Rare is it that an underclassman, usually relegated to back-up or third string duties, assumes a critical role on the offense of a collegiate football team. The chances of sophomore tailback Michael Fullowan being thrust into that position and succeeding immensely goes beyond rare. A third-team all state defensive back in New Jersey, Fullowan arrived on the Cornell campus as a freshman trying to break in as a small linebacker. “He wrestled at 137-pounds in high school. He was kind of a smurf,” said head sprint football coach Terry Cullen about his star tailback. Fullowan did not last long at linebacker, however. After three of the Red’s four tailbacks went down with injuries during the preseason last year, Cullen started looking through his ranks for another tailback. It was at that time he came across the freshman. “I was asking around to see who had played tailback before and [Fullowan] said he had played a little in high school,” Cullen said. “Then, he just lit it up.” In just his second game, Fullowan earned Cornell Varsity Athlete of the week honors as he ran wild over Princeton, rushing for 143 yards and three scores on just 12 carries in Cornell’s 46-18 victory. This was no fluke, though. Fullowan continued to impress teammates and opposing teams alike, averaging 93.3 yards per game for the entire season, including games of 106 yards and 96 yards over Navy and Penn, respectively. At the end of the season, Fullowan had definitely established himself as the Red’s primary offensive weapon, rushing for a total of 459 yards and seven touchdowns. Those stats are not too bad for a guy who began the season trying to earn a spot as a back-up on the other side of the ball. To complete the remarkable story, the 5-7 running back also earned unanimous all-CSFL honors. This marked the first time in Cullen’s long-term memory that the feat had been achieved by a freshman. “He’s the whole package,” Cullen said. “He’s got great hands, great vision and he’s tough…everything you want in a running back.” So tough, in fact, that, when Fullowan suffered a hip pointer during preseason practice this year and the trainer thought it might put him out for the entire season, he was back within just three practices. “He’s flat out tough. He doesn’t back down. A nice kid, but tough,” Cullen said. This season, Fullowan, now bulked up to about 155 pounds, appears to be on track for another stellar campaign. Having already run for a total of 198 yards through the Red’s first three contests, the sophomore has accounted for all of Cornell’s touchdowns, including one beautiful passing score on a halfback option. Meanwhile, with the loss of several key senior wide receivers from last season, coupled with the season-ending knee injury to sophomore wide receiver Eli Northrup, the Red could come to rely on Fullowan even more as its key offensive weapon. “He is real important to our offense. He’s now our best possession receiver,” Cullen said. Opposing teams, however, have not forgotten Fullowan’s impressive performances from last year. Recently, Cullen noted, teams have seemed to be specifically guarding against the run when playing Cornell. In response to this defensive scheme, Cullen hopes to open up the offense through the air and get the ball into Fullowan’s hands in other ways besides just hand-offs. “[Opposing teams] have been ganging up, up front against us,” Cullen said. “We’re trying to work on throwing the ball to [Fullowan].” Through the air and on the ground, it appears that getting the ball into the hands of this converted linebacker can only result in positives for the Red, and the team clearly reaps the rewards of his talent. Archived article by Scott ReichSun Staff
October 14, 2004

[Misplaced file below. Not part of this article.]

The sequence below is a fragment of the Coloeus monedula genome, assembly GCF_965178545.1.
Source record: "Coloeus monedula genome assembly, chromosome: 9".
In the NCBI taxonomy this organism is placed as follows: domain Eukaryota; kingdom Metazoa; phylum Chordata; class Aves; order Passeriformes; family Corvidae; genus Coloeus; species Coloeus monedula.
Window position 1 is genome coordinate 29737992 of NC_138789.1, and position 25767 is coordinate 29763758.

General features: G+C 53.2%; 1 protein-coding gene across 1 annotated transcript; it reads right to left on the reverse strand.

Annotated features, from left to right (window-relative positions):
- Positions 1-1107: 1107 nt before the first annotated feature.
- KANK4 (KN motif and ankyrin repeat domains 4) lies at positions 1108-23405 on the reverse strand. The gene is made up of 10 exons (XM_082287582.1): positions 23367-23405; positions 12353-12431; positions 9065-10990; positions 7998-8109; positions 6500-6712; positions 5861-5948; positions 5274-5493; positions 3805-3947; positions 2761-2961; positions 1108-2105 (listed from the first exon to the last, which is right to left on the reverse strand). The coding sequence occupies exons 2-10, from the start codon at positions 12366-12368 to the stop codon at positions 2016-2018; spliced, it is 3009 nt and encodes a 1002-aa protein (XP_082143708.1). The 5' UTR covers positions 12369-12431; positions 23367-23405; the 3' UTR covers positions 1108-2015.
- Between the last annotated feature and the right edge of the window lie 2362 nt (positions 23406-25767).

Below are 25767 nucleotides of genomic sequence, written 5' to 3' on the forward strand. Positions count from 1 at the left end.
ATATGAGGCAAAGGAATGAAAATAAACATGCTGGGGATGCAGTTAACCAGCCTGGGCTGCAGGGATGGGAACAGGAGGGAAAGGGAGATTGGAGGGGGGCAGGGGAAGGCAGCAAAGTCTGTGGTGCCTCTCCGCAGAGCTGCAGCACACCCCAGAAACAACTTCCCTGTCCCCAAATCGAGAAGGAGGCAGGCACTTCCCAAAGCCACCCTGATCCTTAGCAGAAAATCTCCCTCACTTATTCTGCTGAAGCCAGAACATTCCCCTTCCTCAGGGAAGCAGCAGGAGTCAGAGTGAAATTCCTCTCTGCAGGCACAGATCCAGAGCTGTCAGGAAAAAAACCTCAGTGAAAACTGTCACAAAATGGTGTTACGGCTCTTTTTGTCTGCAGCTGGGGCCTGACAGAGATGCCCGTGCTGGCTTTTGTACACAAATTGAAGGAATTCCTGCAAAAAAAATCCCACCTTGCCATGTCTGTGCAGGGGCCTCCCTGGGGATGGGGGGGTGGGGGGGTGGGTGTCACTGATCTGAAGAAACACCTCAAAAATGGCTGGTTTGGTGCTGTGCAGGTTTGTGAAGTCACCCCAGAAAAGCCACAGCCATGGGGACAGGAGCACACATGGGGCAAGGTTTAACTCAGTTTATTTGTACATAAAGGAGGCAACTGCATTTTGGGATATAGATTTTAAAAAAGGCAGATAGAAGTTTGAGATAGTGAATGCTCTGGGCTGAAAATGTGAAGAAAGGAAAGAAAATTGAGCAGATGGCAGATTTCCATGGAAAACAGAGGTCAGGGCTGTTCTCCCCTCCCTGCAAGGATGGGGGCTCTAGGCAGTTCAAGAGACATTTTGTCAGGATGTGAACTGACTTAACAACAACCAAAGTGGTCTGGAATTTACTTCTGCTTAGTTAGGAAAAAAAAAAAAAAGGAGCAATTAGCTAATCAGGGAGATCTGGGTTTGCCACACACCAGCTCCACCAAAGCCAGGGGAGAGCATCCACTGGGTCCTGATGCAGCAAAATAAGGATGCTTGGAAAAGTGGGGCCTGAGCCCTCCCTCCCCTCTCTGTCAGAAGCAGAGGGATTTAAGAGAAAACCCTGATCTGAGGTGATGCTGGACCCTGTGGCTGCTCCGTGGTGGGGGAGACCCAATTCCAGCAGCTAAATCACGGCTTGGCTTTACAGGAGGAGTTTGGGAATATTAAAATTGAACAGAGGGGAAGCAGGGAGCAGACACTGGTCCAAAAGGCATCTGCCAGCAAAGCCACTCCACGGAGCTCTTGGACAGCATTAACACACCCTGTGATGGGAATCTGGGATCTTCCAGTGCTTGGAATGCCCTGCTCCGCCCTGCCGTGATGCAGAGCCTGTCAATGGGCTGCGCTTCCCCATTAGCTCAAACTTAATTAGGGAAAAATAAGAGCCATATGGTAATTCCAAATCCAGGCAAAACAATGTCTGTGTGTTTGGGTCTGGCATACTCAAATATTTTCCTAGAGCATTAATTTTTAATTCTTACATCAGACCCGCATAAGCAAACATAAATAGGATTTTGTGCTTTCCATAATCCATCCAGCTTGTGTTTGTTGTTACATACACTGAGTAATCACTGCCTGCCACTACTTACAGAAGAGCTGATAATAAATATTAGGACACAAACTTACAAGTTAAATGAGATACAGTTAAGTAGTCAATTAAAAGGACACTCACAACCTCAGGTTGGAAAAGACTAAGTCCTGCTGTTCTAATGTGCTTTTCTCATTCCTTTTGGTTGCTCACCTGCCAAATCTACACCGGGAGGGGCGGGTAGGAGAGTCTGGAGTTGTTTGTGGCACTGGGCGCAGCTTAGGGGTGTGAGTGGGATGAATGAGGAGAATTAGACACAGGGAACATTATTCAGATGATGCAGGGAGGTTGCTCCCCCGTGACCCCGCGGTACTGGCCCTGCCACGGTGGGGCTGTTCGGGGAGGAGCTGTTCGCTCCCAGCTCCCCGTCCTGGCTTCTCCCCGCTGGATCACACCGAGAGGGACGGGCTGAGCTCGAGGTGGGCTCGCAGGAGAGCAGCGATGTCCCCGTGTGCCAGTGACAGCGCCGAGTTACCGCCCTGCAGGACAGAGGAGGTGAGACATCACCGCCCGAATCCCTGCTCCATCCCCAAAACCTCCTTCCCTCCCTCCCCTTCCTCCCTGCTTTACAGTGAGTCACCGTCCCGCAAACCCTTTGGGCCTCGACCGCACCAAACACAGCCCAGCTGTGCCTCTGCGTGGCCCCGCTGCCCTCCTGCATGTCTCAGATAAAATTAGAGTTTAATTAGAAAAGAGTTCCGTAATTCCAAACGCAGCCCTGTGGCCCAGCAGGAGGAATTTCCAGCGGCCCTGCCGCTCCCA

Two weeks ago, DAZE began following the four members of the Intermediate level filmmaking class. At that point, all four had already broken into the processes of selecting film stocks, choosing cameras, crew selection, auditions, and continual revisions of their scripts. So naturally, a lot has changed since then. Pam Su spent Fall Break filming the live action sequences of her film. But it wasn’t without difficulty. Using a sync-sound camera, the DAT recorder broke, thus disabling the sound function. To compensate, Pam employed a DV camera to record sound while she filmed. Of course, she’s awaiting to receive the film back from the processing lab for the results. Also Amir Noorani’s director of photography, Amir and Pam have begun to lay out a shooting schedule. Since Amir is seeking funding for his project, he is in the process of creating a budget to present to the Financial Aid office. Both Brad Wilson and Pietre Valbuena will be beginning shooting this weekend at locations around Ithaca. Though it seems distant, the screening date of December 12 looms ahead. What we see then will likely be somehow reflective of the works already screened by these students. Last spring, Pietre, Amir, Brad, and Pam all presented films shown in the screening for the Introductory level course. Each was distinctive in its style and approach. Pam’s two entries were visually arresting tone poems. “Subway,” a short film, used both Photoshop and Flash programs to animate live action video like that seen in Waking Life. “On Climbing to the Terrace of the Phoenix” served as a meditation in the visual style of Leighton Pierce on the rituals of Buddhist monks at the Chuang Yien monastery in Ithaca. Brad’s two entries, “Rejected Applicants to the Xavier School for Gifted Youngsters” and “Penny: A Musical” were irreverent, raucous romps that included girls turning into plants (“Rejected Applicants”), underwater duets (“Penny”), and dead Trekies (“Penny”). Pietre’s two entries, “Mono No Aware” and “Was Tut Dir Weh” were stark, at times violent sequences of imagery, highly personal in their approach and subject. Amir’s entry, “Alone,” tracked the self-destructive thoughts of an anonymous male in his walk up Ho Plaza on a cold, empty day. In Their Own Words… Brad Wilson My film is progressing well, and I’m in rehearsal for several crucial scenes which I’ll be shooting over the next few consecutive weekends. Hopefully, weather will be good enough to allow for some cinematic killin’. Meanwhile, I’m balancing my shooting schedule with my rehearsal schedule for Risley Theatre’s production of Oedipus, in which I’m playing Oedipus. This Saturday, I’ll be shooting the scene where a group of Wiccans forces my main character to eat a squirrel head, and so I’ve been busy in my Frankenstinean workshop, turning a cute stuffed animal into a sinister decapitated squirrel. Ah, the magic of the movies. Pietre Valbuena About my 377 film: was tut dir weh? Although fictionalized, this was quite the personal project for me, a film about disconnection and my own amorality. It was inspired by someone who had a profound effect on my life, someone both brilliant and mercurial. She showed me the sad, true composition of my character, and for that I am forever in her debt and forever grateful. I shot it all on DV, composed and performed all of the music, and did the drawings for the dream sequence/flashback which appears toward the film’s finale. And it was because of my personal stake in the film that the project proved so emotionally draining. In my 377 film I was able to make use of my strengths, which lie not in screenwriting but instead in the visual: shot composition, camera movement, blocking, staging and editing. I have some measure of skill in storytelling with pencil, pen and ink, so my eye/feel for that carried over into filmmaking. About the new movie: my last film was so personal and so important to me. I wish it rather than my new project got this kind of press. I have less personal stake in this new film and so I had no passion for the project. That more than anything else was providing the greatest challenge. I have all parts cast but one — I still need an 30-50 y/o Asian man to play a character’s father. If worse comes to worse, I’m going to ask my father to play the part, so I have that covered at least. I’m getting hyped up for the new project in part because I’ve more thoroughly visualized it and am now more interested in committing it to the screen. I intended to shoot most or all of the movie on film, but I am now shooting the majority of it on DV — the 24 frame camera — due to cost constraints, time constraints and my own impatience. I am set to begin shooting this weekend. Amir Noorani Frustration: the one word that probably resonates among all filmmakers, regardless of background. Though, up until now, production had been moving along as scheduled, I myself have run into more than a few problems. I still cannot find an Indian or Pakistani adult willing to play the roles of Mother and Father in my film, and while the call backs I held on October 2nd went well and I was able to find my lead actress Sonal Jagasia, I also just found out that the Resident Performing Teaching Assistant (RPTA) I had slated to star along side Sonal can no longer perform due to a medical emergency. If there is one thing I have learned so far, it’s that you always need to expect the unexpected and be prepared for disappointment and failure. With that being said, I should still be able to finish the film on time if all other things fall into place. I am still lacking permission on several locations that I had in mind, however, once that occurs and I am able to replace my lead male and find two willing South Asian adults to play mother and father, I should be ready to begin production. Despite all these obvious setbacks I am still very excited about production of the film and Pam and I can’t wait to get started. It will be a nice change to move from the administrative details of the film, i.e auditions, call-backs, location scouting, scheduling, budgeting, etc and move on to the actual production aspects of the film. Response to the film has been tremendous so far, so I am expecting quite a large crew which should help with a lot of the detail work of production. Hopefully with a little luck everything will fall into place and I will find the rest of my cast and hopefully secure all the perfect locations, until then, you might see me on campus with a few graying hairs. Archived article by Zach JonesArts & Entertainment Editor